Because building a real island is tough. Something that will be rock solid, something that will provide shelter when the storm will hit unexpectedly, something that will be there for the next sunrise and the next one and the next one, that’s something you don’t build with escapism and fast-food knowledge. It takes work. It takes effort. Sweat, blood and tears.

Building your own island means standing for yourself. It means doing what you love to do each day, constantly, with discipline and dedication, even when you really don’t feel like doing it. Especially when you don’t feel like doing it. It means moving your ass and getting things done, keeping the goal clear in your head and taking all the necessary steps to achieve it. Yes, it hurts sometime. Yes, it’s fucking hard. Yes, it’s not always funny and easy and motivational.

But there are few things in my life that I appreciate more than the feeling I have in the morning, watching the sunrise from the beach of my own island, spreading that magical, red light over the silent waves on top of which, from place to place, I can see sometimes a small patch of elusive white foam.



Running For My Life - from zero to ultramarathoner


The spooky thing about depression is that it sneaks in. There aren’t really trumpets and loud voices announcing: “Hail, hail, this is depression entering the room, all rise!” Nope. It’s slow, silent, creepy. It doesn’t even look like depression. It starts with small isolation thoughts like: “Maybe I shouldn’t get out today, I just don’t feel like going out”. And then it does the same next day. And then the day after that and so on. And then it starts to whisper louder and louder in your ears: “Why would you go outside, you loser? Didn’t have enough yet? Want more people to make fun of how much of a big, fat loser you are?”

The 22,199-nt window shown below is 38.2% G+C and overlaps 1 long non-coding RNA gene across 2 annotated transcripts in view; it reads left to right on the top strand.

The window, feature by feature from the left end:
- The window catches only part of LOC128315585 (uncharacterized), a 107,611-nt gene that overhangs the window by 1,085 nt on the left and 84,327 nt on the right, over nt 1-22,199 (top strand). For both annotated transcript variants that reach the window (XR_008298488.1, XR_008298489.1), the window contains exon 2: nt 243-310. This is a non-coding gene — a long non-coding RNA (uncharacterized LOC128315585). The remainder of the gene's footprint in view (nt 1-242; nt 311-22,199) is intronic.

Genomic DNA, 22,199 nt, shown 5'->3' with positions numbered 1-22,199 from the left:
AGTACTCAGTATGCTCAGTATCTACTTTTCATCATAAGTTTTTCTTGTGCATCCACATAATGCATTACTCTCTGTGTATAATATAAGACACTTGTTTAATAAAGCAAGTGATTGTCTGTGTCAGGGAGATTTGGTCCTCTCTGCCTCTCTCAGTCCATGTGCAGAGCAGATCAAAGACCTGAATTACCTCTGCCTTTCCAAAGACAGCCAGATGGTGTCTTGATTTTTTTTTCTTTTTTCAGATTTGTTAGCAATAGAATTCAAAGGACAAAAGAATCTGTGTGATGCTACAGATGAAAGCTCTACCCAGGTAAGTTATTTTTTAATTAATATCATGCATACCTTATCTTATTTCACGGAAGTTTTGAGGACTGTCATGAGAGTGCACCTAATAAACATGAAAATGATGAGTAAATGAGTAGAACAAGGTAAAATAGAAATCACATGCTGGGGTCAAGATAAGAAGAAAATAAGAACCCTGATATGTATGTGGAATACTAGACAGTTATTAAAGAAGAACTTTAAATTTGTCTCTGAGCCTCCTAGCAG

And then you start to breath in guilt and shame, instead of air. Every breathe you take is putting more dark thoughts into your body.

Until you get stuck. You can’t move anymore. At all.

If you want to know how I got out of this space, eventually, check out my latest book on Amazon and Kindle.

Running For My Life -from zero to ultramarathoner

This Post Has 4 Comments

  1. Sometimes you build a real island, with sweat, blood and tears, and no time at all to enjoy the sight of the foam that floats on the waves around the island. Then your real island is destroyed by some natural disaster, and the only thing you can do, until time heals your broken heart, is to enjoy the sea and the weather.

  2. I liked this–alot! You’re a good writer–very adept at painting a picture to get your point across. I wanted to post this to all of my friends on FaceBook, but I didn’t. I was put off by your one word expletive. Oh, I know–it’s apparently in use quite predominantly in the world–but not my world. I choose not to say it. It is crass and sharp, and frankly implies a desire to shock and emphasize, at the expense of goodness.
    Your writing is thoughtful and intelligent. And I may only be one in a thousand, to feel the way I do, who knows? I don’t think so. I believe that there are more of us that espouse goodness than the media portrays. And, if I don’t say something, you may never know. I’m inviting you to lose the crass–to let your intelligent writing stand on its owns merits, without the sensationalism of expletives. I hope you choose to–I’d really like to share it with my friends and family. Everything I share comes from me, in their eyes. Thus, if I’m going to transmit your message to others…well, you get the idea. Thanks for your time. 🙂

Leave a Reply

Your email address will not be published. Required fields are marked *

What is 6 + 3 ?
Please leave these two fields as-is:
IMPORTANT! To be able to proceed, you need to solve the following simple math (so we know that you are a human) :-)

This site uses Akismet to reduce spam. Learn how your comment data is processed.